- Read my article: The Danger of Trying to Please God
The bottom line is if a person chooses to reject Christ, he will be cursed now and throughout eternity. The curse is currently on any person who rejects God and that curse will never expire. It will take them into irrevocable rejection in hell.
Whoever believes in the Son has eternal life; whoever does not obey the Son shall not see life, but the wrath of God remains on him. – John 3:36 (ESV)
The term generational curse is a bad term. It is not a biblical one, but a man-made one. God simply said He would curse any and all generations who hate Him. Man took that thought and turned it around into the term generational curses.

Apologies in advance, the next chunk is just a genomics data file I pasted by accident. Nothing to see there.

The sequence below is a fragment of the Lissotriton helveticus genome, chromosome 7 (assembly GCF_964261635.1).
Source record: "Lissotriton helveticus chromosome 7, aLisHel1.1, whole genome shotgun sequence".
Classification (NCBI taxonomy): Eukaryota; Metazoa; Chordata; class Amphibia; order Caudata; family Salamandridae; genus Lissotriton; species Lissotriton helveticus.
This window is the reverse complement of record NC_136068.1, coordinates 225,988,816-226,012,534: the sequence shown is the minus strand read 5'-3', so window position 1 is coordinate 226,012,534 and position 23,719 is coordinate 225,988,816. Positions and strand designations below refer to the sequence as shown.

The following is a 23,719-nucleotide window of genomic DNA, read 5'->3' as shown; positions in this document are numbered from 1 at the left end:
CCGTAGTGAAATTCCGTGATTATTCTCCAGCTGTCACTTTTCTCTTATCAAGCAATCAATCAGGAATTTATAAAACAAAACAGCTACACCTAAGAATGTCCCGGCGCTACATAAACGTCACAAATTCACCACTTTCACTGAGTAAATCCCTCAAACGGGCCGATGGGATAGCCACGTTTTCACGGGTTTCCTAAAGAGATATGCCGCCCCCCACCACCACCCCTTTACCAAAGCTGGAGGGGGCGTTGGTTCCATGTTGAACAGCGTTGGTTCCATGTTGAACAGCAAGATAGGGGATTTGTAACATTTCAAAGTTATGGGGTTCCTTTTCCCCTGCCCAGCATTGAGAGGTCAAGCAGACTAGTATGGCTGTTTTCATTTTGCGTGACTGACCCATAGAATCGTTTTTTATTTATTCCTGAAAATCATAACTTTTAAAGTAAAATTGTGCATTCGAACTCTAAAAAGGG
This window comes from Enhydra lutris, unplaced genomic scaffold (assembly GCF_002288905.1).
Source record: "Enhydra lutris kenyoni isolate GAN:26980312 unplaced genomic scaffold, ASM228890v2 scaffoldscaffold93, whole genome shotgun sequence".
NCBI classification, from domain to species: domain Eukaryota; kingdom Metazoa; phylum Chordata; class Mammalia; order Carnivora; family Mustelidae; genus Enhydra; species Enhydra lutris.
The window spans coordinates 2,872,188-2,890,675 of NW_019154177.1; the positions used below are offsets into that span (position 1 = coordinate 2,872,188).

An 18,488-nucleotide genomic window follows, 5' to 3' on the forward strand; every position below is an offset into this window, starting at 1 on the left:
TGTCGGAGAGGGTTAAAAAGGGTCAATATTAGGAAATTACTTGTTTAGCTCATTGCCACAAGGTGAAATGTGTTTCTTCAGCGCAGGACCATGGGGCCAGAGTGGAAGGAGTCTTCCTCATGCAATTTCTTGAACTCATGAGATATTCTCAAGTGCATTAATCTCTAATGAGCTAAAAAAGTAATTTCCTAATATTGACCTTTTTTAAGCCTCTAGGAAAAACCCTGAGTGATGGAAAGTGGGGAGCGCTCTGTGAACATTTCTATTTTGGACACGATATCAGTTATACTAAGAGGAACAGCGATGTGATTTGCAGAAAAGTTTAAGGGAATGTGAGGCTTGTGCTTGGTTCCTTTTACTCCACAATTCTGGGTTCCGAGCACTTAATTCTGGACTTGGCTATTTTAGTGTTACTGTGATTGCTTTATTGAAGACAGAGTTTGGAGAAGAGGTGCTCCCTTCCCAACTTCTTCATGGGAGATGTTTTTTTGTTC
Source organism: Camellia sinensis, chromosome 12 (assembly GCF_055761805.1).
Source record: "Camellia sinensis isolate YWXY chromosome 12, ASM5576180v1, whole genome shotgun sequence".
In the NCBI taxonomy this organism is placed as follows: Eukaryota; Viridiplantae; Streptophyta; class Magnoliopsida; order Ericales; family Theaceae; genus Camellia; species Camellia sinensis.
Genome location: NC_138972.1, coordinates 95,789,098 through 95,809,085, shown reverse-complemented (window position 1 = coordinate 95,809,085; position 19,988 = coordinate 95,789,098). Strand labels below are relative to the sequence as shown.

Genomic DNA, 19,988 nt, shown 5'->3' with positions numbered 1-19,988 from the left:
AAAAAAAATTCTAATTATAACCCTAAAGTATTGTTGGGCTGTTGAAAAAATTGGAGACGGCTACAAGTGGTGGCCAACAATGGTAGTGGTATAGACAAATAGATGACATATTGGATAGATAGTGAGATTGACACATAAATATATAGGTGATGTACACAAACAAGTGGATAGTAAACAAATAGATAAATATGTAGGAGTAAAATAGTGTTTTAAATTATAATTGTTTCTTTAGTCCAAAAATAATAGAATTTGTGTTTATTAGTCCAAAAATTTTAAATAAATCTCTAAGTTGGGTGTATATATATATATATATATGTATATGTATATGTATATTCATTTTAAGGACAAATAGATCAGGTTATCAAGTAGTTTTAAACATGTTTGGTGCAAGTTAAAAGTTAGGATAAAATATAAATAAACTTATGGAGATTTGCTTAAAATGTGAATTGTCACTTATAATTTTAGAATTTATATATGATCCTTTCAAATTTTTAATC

Man made it say something God did not say, while also cutting the term off from the grace of God. Typically when a person talks about generational curses, they talk about it in a negative light and don’t talk about God’s grace as the triumphal answer to the curse.
It’s like they cut the sentence off in Exodus 20:5 and forget there is more positive about the sentence than negative. Grace is always more positive than sin and grace should always be highlighted more than sin.
But if you put the period in the wrong place, your mind will go to the wrong place and who God is and what He can do in your life will be missed. The whole point of the Decalogue is to reveal to our need for Christ and how the curse upon Adam can be reversed.
A personal testimony
If you miss Christ, then you are stuck in a curse and you won’t be able to get out. My father was a God-rejector. Because he lived in the South and was affected by Christianity, he would never say he hated God.